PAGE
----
My current work in progress:

1. Ashburn, designed by Melanie Berg, knit from Woolfolk Tynd in colorways 6, 7, and 8 on a 4 mm (U.S. size 6) needle.
2. Myriad stealth projects.

Mighty Shawls From Little Edgings Grow

Because I’m geeky that way, I looked up the origins of the phrase “mighty oaks from little acorns grow.” The earliest similar phrase I could find was from my old buddy Geoffrey Chaucer’s Troilus and Criseyde (late 1300s):

“as an ook cometh of a litel spyr”

Did I ever tell you I used to be able to read (and to a certain extent speak) Middle English? And no, it wasn’t during the Middle Ages, it was during graduate school. Which was almost as far back as the Middle Ages.

But I digress.

Behold the little edging:

Edging082909 240x160 Mighty Shawls From Little Edgings Grow

This is the beginning of a shetland-style rectangular shawl. I am knitting it from Jojoland 2-ply cashmere, which is a laceweight with 400 yards per 50-gram skein.

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I love rectangular shawls, but I hate knitting on the edging afterward. Miles and miles of mind-numbing edging — arrrgh!

So I’m employing a mitered-corner technique here.

You start by knitting the bottom left corner — do a provisional cast on and knit the corner using short rows. Then you knit across the bottom border in as many repeats as you need, and do another short row corner for the bottom right. Turn your work, work across those live stitches, pick up stitches along the straight edge of the border repeats you worked, then undo your provisional cast-on and work across those stitches, and Bob’s your uncle!

Here is the etymology of “Bob’s your uncle.”)

Now you are ready to work back and forth across the shawl, working the border along with the body of your shawl. When you get to the top, you do a similar maneuver — work a short row corner, work a border across the top of the body stitches, attaching the border as you work, then work the last corner.

Easy as pie!

Well, not easy as pie to figure out. At least not for me. It took me a bit of winkling to get the corners to work properly.

The shawl is worked in garter stitch and has lace patterning on both right and wrong sides, so that it is continually entertaining to knit. I’m using a US size 3 (3.25mm) needle, so it is a bit slow going. The unblocked gauge is 6 stitches and 8 rows to the inch.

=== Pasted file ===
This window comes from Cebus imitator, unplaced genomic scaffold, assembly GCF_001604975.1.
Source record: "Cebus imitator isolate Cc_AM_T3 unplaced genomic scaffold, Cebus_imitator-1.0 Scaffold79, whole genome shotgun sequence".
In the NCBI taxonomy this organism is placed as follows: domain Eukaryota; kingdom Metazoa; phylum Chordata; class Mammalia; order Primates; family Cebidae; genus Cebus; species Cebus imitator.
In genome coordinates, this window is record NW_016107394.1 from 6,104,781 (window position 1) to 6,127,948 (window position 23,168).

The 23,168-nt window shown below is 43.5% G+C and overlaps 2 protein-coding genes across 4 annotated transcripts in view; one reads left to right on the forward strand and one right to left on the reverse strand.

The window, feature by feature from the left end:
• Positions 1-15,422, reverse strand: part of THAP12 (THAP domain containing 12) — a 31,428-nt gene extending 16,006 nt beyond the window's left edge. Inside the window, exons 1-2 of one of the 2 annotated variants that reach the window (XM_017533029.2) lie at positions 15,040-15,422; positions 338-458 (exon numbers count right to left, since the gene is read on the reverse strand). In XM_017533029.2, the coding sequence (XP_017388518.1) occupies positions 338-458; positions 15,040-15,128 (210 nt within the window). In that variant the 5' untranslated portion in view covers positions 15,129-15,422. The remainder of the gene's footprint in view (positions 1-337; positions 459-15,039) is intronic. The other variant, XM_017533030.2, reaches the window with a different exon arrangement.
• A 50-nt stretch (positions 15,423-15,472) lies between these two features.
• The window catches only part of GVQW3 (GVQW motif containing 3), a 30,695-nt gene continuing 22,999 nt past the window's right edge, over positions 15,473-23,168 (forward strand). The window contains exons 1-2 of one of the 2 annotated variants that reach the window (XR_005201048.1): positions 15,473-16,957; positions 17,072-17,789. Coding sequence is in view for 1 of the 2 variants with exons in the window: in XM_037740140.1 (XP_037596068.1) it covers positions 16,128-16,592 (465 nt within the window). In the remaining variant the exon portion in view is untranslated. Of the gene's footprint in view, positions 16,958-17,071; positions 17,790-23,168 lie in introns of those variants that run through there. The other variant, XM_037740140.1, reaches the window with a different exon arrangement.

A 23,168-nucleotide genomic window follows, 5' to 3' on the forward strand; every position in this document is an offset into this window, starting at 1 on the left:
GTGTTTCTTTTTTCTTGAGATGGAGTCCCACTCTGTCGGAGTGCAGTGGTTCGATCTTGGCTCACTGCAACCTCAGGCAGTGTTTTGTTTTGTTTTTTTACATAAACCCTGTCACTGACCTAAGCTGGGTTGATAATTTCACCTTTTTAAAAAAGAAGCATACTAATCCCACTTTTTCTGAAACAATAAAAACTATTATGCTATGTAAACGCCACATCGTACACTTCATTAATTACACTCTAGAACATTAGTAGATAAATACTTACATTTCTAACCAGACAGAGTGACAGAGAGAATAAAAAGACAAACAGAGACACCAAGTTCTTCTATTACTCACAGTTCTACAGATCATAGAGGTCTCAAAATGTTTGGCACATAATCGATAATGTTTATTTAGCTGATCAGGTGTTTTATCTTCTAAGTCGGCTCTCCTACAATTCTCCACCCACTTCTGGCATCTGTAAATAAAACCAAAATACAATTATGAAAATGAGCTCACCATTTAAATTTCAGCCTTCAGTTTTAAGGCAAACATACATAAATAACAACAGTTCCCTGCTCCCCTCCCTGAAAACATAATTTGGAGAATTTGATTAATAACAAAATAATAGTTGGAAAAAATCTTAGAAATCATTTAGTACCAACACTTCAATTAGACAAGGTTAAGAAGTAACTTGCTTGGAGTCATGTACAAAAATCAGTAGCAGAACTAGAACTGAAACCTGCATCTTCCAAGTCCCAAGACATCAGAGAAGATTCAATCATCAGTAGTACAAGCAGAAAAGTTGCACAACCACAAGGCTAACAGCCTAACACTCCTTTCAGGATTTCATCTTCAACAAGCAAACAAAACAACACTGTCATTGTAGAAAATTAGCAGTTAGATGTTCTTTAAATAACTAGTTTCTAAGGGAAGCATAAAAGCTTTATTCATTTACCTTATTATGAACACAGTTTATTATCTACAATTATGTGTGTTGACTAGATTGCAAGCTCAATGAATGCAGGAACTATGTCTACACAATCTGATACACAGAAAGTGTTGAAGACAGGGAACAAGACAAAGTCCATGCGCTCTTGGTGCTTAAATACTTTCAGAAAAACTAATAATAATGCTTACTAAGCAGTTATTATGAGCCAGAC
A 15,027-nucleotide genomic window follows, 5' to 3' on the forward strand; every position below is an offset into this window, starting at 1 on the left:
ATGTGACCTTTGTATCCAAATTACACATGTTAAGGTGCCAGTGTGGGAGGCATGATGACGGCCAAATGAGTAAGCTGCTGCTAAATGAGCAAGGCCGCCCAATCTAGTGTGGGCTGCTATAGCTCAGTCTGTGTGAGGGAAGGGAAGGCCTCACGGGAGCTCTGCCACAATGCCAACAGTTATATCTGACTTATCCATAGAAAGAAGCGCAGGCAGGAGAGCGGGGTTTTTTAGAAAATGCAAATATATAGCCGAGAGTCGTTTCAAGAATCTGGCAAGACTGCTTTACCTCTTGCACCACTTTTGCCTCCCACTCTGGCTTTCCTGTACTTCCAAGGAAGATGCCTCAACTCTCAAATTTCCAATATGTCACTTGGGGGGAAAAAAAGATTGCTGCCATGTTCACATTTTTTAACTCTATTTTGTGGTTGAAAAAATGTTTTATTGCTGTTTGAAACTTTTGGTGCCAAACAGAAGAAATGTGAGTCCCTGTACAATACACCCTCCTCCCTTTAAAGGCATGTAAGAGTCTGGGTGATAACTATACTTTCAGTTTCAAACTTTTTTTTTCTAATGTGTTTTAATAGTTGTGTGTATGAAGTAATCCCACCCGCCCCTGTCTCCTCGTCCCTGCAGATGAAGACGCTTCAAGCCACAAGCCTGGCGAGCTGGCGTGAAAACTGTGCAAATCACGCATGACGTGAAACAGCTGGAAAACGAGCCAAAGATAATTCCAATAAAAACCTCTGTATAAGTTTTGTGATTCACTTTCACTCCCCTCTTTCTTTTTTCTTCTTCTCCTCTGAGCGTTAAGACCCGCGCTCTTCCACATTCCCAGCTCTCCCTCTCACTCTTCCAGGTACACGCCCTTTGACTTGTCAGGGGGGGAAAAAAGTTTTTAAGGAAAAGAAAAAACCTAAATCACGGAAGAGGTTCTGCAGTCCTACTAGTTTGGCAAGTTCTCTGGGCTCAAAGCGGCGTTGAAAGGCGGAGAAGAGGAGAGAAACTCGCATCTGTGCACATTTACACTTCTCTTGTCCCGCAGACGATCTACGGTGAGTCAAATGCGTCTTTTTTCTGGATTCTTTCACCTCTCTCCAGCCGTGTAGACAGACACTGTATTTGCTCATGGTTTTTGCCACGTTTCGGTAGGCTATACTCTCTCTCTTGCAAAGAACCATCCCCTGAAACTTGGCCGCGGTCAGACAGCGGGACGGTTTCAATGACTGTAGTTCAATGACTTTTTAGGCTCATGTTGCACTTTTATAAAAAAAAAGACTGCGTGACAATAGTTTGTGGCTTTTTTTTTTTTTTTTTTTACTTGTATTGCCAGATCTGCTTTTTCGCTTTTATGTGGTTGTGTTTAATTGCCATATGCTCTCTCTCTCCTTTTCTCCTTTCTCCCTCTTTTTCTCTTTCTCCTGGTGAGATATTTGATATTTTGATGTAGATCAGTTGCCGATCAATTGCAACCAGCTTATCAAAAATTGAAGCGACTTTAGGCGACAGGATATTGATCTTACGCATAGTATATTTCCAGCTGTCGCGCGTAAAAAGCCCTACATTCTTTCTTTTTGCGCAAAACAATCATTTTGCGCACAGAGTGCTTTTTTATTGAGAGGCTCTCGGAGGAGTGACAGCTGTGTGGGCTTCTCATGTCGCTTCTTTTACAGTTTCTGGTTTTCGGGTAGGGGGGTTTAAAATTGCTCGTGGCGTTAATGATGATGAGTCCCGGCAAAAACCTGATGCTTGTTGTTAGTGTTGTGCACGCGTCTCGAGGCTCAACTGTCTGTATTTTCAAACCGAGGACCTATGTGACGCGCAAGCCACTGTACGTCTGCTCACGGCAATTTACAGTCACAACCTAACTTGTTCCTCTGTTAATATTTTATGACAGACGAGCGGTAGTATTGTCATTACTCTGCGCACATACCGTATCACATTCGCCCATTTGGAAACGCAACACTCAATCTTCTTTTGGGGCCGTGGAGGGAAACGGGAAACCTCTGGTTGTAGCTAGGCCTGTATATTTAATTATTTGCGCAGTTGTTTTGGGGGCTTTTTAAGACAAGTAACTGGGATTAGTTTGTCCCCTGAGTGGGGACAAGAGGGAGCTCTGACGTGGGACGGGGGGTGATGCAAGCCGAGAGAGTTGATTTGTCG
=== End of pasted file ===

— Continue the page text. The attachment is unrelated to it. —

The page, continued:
How long will I make it? I have a total of 1600 yards of the yarn, so I’ll either knit until it looks long enough, or til I run out of yarn.

Lucy is no doubt lost in thought — the coming delights of a cashmere kitty blanket!

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A Finer Peace

I completed the second sock of my modified Peace Socks pattern on Friday.

Socks070509 204x239 A Finer Peace

When I get a chance, I’ll write up this pattern and post it as a freebie. I think I’ll call it “A Finer Peace.” Why? Because it is knit with fingering weight yarn instead of sportweight, which is what the original pattern is written for. Yes, I do crack myself up on a regular basis.

In other news, I started yet another experimental circular shawl, this one in Ella Rae Lace Merino. The colorway is “The Deep End.”

Yarn070509 240x160 A Finer Peace

The name of this yarn is somewhat misleading, as it closer to fingering weight than laceweight. It’s a 100 gram skein with 460 yards per skein and the stated gauge is 29 stitches and 37 rows to 4 inches on a US 3 (3.25mm) needle. Using a size 0 (2mm) I expect I’d get my usual 8 stitches per inch for socks.

Yarncloseup070509 240x160 A Finer Peace

But I’m knitting lace, and using a US 4 (3.5mm) needle.

Shawl070509 240x160 A Finer Peace

So far, all is well. No leaching of dye, no atrocities. The yarn is quite nice, in fact!

Okay, back to the couch for me. I still can’t shake this viral crud that took hold of me over a week ago, so I have an afternoon of doing very little planned.

Lucy has an afternoon of looking adorable planned.

Lucy070509 240x143 A Finer Peace